Max Mosley, president of world motorsport's governing body (FIA), said he would stay away from this weekend's Bahrain Grand Prix after he was warned off attending by the boss of Formula One after lurid claims about his private life.
Mosley was pictured in a British Sunday newspaper allegedly participating in an orgy with five prostitutes dressed as Nazi guards.
Bernie Ecclestone, a longstanding friend of Mosley's, said the FIA supremo's presence in the Gulf state would distract attention from the race and would not be appreciated by the country's ruling royal family.
"He shouldn't go, should he?," Ecclestone told Tuesday's edition of The Times. "The problem is, he would take all the ink away from the race and put it on something which, honestly and truly, is nobody else's business anyway."
Asked how the Bahraini royal family might react to Mosley's presence, Ecclestone said: "They wouldn't like it."
The News of the World published photographs Sunday which showed Mosley, 67, who has headed up the FIA since 1991, spanking and being whipped by five call girls.
He was also shown brandishing a whip and wearing ankle chains.
Mosley refused to step down on Tuesday, but said he would stay away from Bahrain Grand Prix so as he could mend fences with his family.
The 67-year-old son of pre-World War II British fascist leader Oswald Mosley claimed had been the victim of a covert surveillance operation orchestrated by unknown enemies of his so as to force him to resign his post.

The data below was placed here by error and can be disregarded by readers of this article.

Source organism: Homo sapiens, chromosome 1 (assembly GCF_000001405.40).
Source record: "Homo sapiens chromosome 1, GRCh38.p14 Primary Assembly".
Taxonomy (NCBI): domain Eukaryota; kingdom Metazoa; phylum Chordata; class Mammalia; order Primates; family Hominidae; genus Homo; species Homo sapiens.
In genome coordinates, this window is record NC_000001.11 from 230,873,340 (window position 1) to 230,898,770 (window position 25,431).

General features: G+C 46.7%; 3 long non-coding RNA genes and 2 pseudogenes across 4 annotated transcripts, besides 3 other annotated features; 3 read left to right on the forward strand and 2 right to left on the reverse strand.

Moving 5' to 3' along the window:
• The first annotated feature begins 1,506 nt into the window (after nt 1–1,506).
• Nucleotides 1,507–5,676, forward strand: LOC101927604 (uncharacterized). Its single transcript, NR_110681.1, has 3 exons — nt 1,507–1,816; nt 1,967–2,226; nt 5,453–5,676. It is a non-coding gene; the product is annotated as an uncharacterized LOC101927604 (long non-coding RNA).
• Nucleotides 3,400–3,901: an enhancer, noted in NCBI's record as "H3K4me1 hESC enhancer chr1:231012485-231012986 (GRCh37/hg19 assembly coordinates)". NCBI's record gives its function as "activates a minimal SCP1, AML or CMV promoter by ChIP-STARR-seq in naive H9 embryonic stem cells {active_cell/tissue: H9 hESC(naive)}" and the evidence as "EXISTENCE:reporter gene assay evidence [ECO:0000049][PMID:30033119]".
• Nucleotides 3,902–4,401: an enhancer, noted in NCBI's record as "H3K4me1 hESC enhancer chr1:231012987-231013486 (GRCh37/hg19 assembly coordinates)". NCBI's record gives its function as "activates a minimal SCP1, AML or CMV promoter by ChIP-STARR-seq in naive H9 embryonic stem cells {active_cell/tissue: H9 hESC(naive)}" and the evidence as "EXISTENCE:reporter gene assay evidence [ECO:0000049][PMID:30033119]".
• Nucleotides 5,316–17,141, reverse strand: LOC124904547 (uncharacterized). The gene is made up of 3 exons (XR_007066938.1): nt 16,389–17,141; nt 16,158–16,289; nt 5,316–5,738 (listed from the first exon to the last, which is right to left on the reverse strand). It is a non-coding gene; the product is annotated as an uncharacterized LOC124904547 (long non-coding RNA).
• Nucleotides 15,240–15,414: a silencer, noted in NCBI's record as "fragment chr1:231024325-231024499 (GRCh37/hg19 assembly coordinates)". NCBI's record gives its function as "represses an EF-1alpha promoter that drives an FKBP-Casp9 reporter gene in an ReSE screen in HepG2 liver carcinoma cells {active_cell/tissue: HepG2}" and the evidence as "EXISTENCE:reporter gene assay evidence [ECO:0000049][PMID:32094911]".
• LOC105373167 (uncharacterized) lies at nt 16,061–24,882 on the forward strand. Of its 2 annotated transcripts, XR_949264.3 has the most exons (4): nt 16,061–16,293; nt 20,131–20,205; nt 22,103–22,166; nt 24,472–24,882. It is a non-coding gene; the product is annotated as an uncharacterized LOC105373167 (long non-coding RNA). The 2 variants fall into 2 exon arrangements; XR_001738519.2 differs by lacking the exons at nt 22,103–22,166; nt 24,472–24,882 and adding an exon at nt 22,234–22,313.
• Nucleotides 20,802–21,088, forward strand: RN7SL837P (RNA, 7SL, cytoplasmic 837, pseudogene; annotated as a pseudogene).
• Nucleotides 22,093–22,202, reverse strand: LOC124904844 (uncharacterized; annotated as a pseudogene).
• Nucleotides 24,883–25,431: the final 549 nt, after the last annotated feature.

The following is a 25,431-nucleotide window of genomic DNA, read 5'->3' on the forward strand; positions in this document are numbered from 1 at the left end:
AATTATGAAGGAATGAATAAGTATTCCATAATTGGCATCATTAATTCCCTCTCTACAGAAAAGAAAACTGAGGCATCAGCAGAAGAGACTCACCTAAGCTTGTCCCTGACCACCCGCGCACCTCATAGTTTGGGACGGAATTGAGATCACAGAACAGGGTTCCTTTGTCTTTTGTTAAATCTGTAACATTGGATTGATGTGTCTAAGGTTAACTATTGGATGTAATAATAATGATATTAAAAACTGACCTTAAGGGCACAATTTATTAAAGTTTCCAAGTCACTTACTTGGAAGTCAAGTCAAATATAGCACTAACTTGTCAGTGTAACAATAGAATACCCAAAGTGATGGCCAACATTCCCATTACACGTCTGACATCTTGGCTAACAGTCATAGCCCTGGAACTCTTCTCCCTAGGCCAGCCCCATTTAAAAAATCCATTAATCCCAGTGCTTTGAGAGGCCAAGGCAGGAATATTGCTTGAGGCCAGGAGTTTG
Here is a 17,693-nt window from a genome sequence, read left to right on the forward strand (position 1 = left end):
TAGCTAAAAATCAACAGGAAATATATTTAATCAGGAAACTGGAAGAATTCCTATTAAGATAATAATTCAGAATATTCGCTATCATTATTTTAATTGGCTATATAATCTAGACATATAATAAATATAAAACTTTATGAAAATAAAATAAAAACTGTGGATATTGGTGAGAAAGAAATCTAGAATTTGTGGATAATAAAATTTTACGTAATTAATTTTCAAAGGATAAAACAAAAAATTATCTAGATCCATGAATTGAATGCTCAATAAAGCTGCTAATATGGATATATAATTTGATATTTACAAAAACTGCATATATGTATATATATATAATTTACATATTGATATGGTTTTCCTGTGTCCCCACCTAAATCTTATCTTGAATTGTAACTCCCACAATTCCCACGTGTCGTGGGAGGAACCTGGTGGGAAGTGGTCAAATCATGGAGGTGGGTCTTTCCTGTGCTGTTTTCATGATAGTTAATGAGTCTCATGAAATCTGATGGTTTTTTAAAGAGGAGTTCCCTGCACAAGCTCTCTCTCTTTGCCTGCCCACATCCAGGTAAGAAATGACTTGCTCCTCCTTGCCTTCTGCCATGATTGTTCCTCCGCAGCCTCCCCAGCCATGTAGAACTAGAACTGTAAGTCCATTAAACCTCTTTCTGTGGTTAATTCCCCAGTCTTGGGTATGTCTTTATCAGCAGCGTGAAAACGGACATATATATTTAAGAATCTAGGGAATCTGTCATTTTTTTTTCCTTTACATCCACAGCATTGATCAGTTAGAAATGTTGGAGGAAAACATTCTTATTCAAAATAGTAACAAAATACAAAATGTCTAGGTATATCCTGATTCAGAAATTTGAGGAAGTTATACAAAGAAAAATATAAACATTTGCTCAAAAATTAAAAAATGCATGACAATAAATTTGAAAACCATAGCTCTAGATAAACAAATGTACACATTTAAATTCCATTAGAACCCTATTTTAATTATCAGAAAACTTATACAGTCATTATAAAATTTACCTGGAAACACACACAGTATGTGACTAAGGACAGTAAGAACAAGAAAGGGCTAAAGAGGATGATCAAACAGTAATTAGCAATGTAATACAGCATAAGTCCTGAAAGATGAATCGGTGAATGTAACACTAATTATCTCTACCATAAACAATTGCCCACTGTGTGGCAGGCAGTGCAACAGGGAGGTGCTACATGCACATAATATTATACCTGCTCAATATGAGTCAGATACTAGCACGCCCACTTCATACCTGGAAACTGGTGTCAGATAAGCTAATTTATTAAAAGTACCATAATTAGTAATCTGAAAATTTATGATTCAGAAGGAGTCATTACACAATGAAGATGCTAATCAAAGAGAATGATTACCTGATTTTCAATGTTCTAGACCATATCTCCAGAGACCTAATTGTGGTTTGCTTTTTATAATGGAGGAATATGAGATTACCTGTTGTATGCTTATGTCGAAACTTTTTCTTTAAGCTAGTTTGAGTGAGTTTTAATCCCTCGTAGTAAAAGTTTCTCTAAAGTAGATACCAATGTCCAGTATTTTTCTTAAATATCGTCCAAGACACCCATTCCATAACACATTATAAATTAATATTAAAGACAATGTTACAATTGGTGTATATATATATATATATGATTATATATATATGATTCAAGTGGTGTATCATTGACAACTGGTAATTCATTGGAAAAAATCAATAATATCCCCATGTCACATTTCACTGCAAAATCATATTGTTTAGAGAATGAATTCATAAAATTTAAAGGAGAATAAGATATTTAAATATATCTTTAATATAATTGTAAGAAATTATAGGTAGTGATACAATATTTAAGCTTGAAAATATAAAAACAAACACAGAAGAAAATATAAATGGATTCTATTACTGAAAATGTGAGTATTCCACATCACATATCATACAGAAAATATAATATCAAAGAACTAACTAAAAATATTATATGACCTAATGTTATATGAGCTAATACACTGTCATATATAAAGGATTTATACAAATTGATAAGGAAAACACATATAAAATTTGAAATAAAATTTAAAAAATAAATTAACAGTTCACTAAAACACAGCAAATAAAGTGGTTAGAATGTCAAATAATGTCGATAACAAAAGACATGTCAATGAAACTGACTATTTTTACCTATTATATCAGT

Mosley, who has been president of FIA - an unpaid role - since 1993, said he will take legal action against the perpetrators of the covert action.
He apologized in a statement for any embarrassment caused to the organization and its members.
Mosley's father Oswald Mosley was a friend of Adolf Hitler and led a British fascist party in the 1930s which led to him being interned by the British government during World War II.
Jewish representatives accused Mosley, who is one of the most powerful men in world sport, of insulting the victims of the Holocaust.
Edie Friedman, the director of the Jewish Council for Racial Equality, said: "It's quite disturbing behavior especially given his history. He should definitely apologize."
British racing great Stirling Moss, whose father was Jewish, said Mosley had no choice but to resign.
"I suppose what goes on behind closed doors is his business but when a thing comes out like this... it's an absolute shocker," Moss said.
Ecclestone distanced himself from growing calls for Mosley's resignation.
"What Max should do is what he thinks is right because it is only him that's involved, not the FIA," said Ecclestone. "He must do what he believes, in his heart of hearts, is the right thing."